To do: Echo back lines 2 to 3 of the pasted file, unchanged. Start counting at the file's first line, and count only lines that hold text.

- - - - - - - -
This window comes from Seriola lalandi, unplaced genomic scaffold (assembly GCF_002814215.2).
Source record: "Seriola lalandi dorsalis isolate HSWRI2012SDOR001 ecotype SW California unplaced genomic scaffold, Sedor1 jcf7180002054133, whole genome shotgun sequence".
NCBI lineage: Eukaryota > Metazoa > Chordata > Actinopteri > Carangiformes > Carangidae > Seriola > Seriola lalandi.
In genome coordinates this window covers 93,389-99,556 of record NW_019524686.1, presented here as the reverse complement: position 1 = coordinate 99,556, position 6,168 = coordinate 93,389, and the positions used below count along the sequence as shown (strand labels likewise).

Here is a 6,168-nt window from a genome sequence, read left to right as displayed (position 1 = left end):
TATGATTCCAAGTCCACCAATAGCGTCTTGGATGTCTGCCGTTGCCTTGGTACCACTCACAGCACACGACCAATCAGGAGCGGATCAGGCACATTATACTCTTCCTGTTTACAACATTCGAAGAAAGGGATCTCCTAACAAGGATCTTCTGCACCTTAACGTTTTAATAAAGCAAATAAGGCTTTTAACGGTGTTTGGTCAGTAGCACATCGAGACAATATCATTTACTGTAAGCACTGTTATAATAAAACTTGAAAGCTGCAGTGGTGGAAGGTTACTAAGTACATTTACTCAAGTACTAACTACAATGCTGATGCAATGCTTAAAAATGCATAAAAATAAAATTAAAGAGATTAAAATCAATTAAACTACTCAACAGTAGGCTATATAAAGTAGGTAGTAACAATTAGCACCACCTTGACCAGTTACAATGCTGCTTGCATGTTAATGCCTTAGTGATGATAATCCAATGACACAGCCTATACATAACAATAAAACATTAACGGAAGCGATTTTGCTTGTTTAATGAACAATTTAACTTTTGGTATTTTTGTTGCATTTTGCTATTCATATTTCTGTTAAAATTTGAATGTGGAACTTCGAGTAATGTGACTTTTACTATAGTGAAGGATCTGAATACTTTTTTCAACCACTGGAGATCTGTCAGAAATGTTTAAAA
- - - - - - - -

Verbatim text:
Source record: "Seriola lalandi dorsalis isolate HSWRI2012SDOR001 ecotype SW California unplaced genomic scaffold, Sedor1 jcf7180002054133, whole genome shotgun sequence".
NCBI lineage: Eukaryota > Metazoa > Chordata > Actinopteri > Carangiformes > Carangidae > Seriola > Seriola lalandi.